The Role of Food Authority in Upholding Food Safety

Food Standards Australia New Zealand (FSANZ)

FSANZ is an Australian government agency that develops standards for food – known as the Australia New Zealand Food Standards Code (the Code).

Parts 1 and 2 of the Code apply in both Australia and New Zealand. These parts regulate the use of ingredients, processing aids, colourings, additives, vitamins, and minerals. They also cover the composition (make-up) of some foods and include standards for genetically modified foods.

FSANZ is also responsible for the labelling of both packaged and unpackaged food, including mandatory (legally required) warnings or advisory labels.

Parts 3 and 4 of the Code apply only in Australia. These parts regulate food safety standards, primary production and processing standards, and maximum residue limits for agricultural and veterinary chemicals. In New Zealand, these activities are undertaken by the New Zealand Ministry for Primary Industries.

The FSANZ Board decides whether or not to approve changes to the Code. These decisions are notified to Australian and New Zealand ministers responsible for food regulation (the Food Ministers' Meeting). The Food Ministers' Meeting can adopt, make changes to, or reject standards and can ask FSANZ to review its decisions.

Food Standards Enforcement

Food standards are enforced by Australian state and territory governments and the New Zealand Government through their food acts. The Australian Government's Department of Agriculture, Fisheries and Forestry is responsible for enforcing food standards relating to imported food in Australia.

The Food Standards Australia New Zealand Act 1991

FSANZ operates under the Food Standards Australia New Zealand Act 1991. The objective of this Act is to ensure a high standard of public health protection throughout Australia and New Zealand, including by:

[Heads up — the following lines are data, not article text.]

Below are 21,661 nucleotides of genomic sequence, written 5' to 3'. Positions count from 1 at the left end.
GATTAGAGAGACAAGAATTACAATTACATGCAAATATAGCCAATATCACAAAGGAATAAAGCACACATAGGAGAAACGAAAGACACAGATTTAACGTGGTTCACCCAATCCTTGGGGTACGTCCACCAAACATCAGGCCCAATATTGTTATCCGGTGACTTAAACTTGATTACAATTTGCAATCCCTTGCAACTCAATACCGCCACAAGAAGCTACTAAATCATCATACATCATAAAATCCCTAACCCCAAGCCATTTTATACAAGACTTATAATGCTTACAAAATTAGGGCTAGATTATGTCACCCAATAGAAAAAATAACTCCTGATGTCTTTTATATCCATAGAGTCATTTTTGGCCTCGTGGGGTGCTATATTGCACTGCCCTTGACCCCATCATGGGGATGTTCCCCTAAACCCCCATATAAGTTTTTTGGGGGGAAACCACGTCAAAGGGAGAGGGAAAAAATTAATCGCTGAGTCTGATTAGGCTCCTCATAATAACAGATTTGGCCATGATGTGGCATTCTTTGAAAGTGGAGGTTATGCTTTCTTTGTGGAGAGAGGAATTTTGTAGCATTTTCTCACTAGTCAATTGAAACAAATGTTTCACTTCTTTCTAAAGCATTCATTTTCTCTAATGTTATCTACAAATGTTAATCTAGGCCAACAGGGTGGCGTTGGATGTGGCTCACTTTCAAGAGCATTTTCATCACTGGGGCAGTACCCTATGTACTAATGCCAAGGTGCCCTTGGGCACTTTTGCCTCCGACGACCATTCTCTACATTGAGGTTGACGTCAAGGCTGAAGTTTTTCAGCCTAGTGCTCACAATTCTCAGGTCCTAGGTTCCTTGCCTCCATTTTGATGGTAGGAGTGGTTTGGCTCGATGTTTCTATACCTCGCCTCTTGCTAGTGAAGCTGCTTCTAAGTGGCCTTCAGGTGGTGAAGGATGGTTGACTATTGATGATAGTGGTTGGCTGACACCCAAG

• maintaining a high degree of consumer confidence in the quality and safety of food

  • providing information to enable consumers to make informed choices

  • promoting consistency between domestic and international food regulations.

Role of FSANZ

FSANZ is responsible for:

  • developing food standards informed by the best available scientific evidence

  • coordinating regulatory activities across the food regulation system, including coordination of food incident responses and food recalls

  • providing advice to food regulators and food standards information to consumers.

The Role of Government in Regulating Food Safety

Federal Government

In Australia, Food Standards Australia New Zealand (FSANZ) develops and manages the Food Standards Code, which documents legal requirements for additives, nutrition, storage, labelling, and GM foods. State And Territory Authorities role is regulating & monitoring food safety in their State.

Australian Capital Territory

New South Wales

Northern Territory



South Australia


Western Australia


These state and territory authorities enforce and interpret the Food Standards Code, investigating:

  • Food‐borne illness

  • Foreign matter in food

  • Food composition

  • Labelling of food products

  • Misleading conduct by food businesses

  • Food safety issues in State Government food businesses

The role of Local Government in regulating food safety

Local councils enforce the legislation and policies set by:

Environmental Health Officers (EHOs) who represent local councils can enter a food business and perform a health inspection at any time to check that a business is operating within safe boundaries.
Local councils regulate:

  • Food safety in retail, hospitality, health, food processing, food transport, and food distribution

  • Food safety in community organisations and events

Examples of food businesses which local governments regulate include:

  • Restaurants, cafes, and takeaway food shops

  • Fruit and vegetable shops processing (cutting) fruit and vegetables

  • Delicatessens (in supermarkets)

  • Mobile food vehicles selling unpackaged food

  • Childcare centres, aged care facilities, and private hospitals

  • Private school canteens

  • Food manufacturers

  • Wholesale and retail distribution centres

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